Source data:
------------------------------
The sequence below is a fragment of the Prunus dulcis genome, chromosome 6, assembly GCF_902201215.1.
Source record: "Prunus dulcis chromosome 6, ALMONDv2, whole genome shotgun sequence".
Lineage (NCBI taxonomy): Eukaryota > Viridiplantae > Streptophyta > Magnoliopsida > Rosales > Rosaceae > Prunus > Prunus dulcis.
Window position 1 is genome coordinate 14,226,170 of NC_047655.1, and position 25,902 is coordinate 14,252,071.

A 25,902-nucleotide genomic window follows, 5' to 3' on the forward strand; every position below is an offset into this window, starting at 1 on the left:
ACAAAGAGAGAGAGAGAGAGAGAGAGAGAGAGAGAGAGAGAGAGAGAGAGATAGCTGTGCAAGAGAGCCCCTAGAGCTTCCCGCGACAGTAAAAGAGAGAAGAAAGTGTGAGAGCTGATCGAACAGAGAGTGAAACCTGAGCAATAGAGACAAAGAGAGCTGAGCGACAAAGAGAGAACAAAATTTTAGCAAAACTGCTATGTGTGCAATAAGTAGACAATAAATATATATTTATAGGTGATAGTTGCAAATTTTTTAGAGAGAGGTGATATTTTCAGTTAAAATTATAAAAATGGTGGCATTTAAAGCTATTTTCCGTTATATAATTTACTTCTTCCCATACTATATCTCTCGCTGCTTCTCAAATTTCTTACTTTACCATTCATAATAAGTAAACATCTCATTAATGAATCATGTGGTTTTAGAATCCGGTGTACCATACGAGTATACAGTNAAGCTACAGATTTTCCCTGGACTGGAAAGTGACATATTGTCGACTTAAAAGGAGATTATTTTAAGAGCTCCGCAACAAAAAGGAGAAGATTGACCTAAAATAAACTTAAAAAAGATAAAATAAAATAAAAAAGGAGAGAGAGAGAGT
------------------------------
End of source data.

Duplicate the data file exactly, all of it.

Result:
The sequence below is a fragment of the Prunus dulcis genome, chromosome 6, assembly GCF_902201215.1.
Source record: "Prunus dulcis chromosome 6, ALMONDv2, whole genome shotgun sequence".
Lineage (NCBI taxonomy): Eukaryota > Viridiplantae > Streptophyta > Magnoliopsida > Rosales > Rosaceae > Prunus > Prunus dulcis.
Window position 1 is genome coordinate 14,226,170 of NC_047655.1, and position 25,902 is coordinate 14,252,071.

A 25,902-nucleotide genomic window follows, 5' to 3' on the forward strand; every position below is an offset into this window, starting at 1 on the left:
ACAAAGAGAGAGAGAGAGAGAGAGAGAGAGAGAGAGAGAGAGAGAGAGAGATAGCTGTGCAAGAGAGCCCCTAGAGCTTCCCGCGACAGTAAAAGAGAGAAGAAAGTGTGAGAGCTGATCGAACAGAGAGTGAAACCTGAGCAATAGAGACAAAGAGAGCTGAGCGACAAAGAGAGAACAAAATTTTAGCAAAACTGCTATGTGTGCAATAAGTAGACAATAAATATATATTTATAGGTGATAGTTGCAAATTTTTTAGAGAGAGGTGATATTTTCAGTTAAAATTATAAAAATGGTGGCATTTAAAGCTATTTTCCGTTATATAATTTACTTCTTCCCATACTATATCTCTCGCTGCTTCTCAAATTTCTTACTTTACCATTCATAATAAGTAAACATCTCATTAATGAATCATGTGGTTTTAGAATCCGGTGTACCATACGAGTATACAGTNAAGCTACAGATTTTCCCTGGACTGGAAAGTGACATATTGTCGACTTAAAAGGAGATTATTTTAAGAGCTCCGCAACAAAAAGGAGAAGATTGACCTAAAATAAACTTAAAAAAGATAAAATAAAATAAAAAAGGAGAGAGAGAGAGT